-Created a new messaging vignette format called 'squeeze promos', consisting of: 5 second messages running during and at end of Primetime programmes. Support from some of CBS’s best known personalities included Ray Romano, Craig Nelson, and Richard Dreyfuss. -Presence on the jumbo TV board in Times Square, New York CityProgramme Results:From a media perspective, this effort generated the most non-commercial support ever provided to any marketer by Viacom/CBS. Negotiations for value added support virtually quadrupled the level of GRPs that would have been delivered from a basic paid rotation of commercials.In terms of response, over 50,000 voices of encouragement were recorded and sent overseas over the course of a 5-week period. On average, 70 Federal Express packages arrived daily at SONY headquarters where the messages were edited and footage was supplied to CBS, Armed Forces Network, and USO for worldwide exposure. 11 September 2001 changed life in America forever. It also changed the way marketers spoke to consumers. For Sony, it changed a feel good corporate holiday commercial into an event that became a platform for a public service campaign that instilled a spirit of unity in America. The joint campaign with Circuit City, the electronics retailer, was “Message From America”, a call to all US citizens to send a message of hope, cheer, goodwill, and love to its military troops around the world. The role of Mediaedge:cia was to develop a media support programme that would maximize exposure to all Americans. Our challenge as agents for our clients included:- identify the media owner with greatest capacity to develop an impactful programme generating mass, immediate reach - negotiate and secure the best pricing - secure value added cross platform enhancements for greater visibility and consumer motivationIn summary, we took a 60 second TV ad slot, and created an all encompassing programme which included public service announcements, vignettes, promos, and in-show editorial endorsements, through the donated time of major CBS stars. “Message From America” is a great example of taking a simple idea and bringing it to life through a unique media buyer/vendor partnership.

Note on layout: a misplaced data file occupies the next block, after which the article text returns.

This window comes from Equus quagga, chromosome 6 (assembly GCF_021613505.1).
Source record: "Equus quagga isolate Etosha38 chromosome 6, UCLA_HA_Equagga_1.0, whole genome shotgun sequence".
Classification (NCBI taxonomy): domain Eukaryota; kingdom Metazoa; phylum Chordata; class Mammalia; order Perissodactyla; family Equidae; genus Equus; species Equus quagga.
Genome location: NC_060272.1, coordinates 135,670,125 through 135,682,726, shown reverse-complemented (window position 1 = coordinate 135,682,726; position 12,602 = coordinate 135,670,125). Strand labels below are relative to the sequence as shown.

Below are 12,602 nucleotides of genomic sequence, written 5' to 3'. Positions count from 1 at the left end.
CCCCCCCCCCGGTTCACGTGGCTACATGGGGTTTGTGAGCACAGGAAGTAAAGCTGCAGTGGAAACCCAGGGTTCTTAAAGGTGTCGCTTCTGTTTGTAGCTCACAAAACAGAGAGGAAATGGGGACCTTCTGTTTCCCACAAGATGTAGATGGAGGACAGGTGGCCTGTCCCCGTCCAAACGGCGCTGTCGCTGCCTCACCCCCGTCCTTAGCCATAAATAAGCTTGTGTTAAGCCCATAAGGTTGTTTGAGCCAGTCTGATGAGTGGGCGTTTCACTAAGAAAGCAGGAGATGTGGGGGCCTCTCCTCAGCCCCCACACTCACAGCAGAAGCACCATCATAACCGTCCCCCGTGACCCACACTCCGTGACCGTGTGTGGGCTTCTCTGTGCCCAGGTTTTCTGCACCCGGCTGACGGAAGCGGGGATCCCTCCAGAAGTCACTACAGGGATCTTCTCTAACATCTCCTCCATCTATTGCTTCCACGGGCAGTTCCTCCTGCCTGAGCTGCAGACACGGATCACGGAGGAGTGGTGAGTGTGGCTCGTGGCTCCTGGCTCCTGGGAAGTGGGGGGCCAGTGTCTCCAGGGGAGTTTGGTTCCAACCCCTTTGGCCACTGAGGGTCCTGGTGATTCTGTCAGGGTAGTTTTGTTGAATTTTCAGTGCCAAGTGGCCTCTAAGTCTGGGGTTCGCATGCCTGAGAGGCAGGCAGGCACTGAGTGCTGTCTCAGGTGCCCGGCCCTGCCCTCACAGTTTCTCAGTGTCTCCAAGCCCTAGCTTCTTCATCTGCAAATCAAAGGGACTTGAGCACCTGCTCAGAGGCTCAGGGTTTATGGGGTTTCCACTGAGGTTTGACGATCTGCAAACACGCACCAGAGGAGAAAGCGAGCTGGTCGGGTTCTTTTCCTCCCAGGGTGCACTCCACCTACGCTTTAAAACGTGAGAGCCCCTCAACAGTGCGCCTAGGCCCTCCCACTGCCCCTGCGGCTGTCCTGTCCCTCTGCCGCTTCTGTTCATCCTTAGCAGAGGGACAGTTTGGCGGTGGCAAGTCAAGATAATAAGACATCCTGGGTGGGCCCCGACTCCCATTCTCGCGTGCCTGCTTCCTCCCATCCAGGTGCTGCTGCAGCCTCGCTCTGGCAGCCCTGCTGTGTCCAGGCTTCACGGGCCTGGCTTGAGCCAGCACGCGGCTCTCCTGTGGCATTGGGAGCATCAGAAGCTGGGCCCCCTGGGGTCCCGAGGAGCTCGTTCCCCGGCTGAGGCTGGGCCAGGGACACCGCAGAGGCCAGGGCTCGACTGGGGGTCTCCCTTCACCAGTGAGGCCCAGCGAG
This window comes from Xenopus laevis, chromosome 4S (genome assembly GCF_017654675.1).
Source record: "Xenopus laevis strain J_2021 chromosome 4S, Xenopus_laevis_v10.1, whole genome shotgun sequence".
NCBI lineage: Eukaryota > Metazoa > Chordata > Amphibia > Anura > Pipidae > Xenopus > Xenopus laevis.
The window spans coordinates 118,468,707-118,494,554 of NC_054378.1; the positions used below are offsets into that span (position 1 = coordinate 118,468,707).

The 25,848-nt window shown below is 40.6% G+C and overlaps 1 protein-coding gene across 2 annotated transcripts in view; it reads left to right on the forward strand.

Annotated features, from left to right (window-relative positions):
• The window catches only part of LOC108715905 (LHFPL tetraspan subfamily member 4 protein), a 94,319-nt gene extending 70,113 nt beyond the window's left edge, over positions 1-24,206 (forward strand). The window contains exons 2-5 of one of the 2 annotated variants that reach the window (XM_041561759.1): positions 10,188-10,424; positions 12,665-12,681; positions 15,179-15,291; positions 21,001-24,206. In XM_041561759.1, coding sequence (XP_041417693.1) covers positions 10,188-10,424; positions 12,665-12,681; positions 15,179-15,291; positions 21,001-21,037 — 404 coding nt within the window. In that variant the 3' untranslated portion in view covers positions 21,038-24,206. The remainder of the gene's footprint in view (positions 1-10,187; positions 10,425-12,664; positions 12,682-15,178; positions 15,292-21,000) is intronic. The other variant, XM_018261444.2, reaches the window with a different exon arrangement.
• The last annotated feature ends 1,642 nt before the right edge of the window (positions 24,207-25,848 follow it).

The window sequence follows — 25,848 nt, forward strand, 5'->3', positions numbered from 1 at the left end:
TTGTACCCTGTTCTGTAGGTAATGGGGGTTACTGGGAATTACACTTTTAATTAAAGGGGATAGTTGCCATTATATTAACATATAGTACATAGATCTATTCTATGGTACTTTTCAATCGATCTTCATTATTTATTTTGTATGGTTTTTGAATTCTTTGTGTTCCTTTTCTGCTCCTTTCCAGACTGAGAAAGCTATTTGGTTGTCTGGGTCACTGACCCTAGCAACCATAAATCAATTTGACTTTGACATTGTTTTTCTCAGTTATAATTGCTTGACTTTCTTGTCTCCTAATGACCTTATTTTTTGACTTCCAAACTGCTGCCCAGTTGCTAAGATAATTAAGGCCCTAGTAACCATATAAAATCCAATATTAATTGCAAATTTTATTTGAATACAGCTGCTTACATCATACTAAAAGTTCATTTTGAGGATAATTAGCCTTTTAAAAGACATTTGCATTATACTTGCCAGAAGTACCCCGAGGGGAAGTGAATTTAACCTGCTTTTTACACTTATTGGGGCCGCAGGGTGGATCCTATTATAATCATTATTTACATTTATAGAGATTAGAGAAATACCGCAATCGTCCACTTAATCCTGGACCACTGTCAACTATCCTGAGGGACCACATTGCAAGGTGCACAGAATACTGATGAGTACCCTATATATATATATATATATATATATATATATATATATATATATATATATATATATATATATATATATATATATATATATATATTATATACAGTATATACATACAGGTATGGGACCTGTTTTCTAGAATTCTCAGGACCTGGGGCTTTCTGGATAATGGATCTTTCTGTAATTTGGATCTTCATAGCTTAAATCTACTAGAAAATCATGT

The objective of this effort was to help the healing process post September 11. It was not about selling branded electronics at a specific retail channel. It required support that would motivate America without the traditional hard sell or promotional tactics.

What makes this submission a winner is that Mediaedge:cia essentially changed the balance between buyer and seller. Negotiations with CBS/Viacom were unique in that we were asking the media owner to co-sponsor the effort in a manner that would dramatically increase the exposure for a campaign with a $10 million budget. Our agenda, became their agenda. Through diligent discussions between Mediaedge:cia and Viacom/CBS, the end product far exceeded expectations.

Execution

11 September 2001 changed life in America forever. It also changed the way marketers spoke to consumers. For Sony, it changed a feel good corporate holiday commercial into an event that became a platform for a public service campaign that instilled a spirit of unity in America. The joint campaign with Circuit City, the electronics retailer, was “Message From America”, a call to all US citizens to send a message of hope, cheer, goodwill, and love to its military troops around the world. The role of Mediaedge:cia was to develop a media support programme that would maximize exposure to all Americans. Our challenge as agents for our clients included:- identify the media owner with greatest capacity to develop an impactful programme generating mass, immediate reach - negotiate and secure the best pricing - secure value added cross platform enhancements for greater visibility and consumer motivationIn summary, we took a 60 second TV ad slot, and created an all encompassing programme which included public service announcements, vignettes, promos, and in-show editorial endorsements, through the donated time of major CBS stars.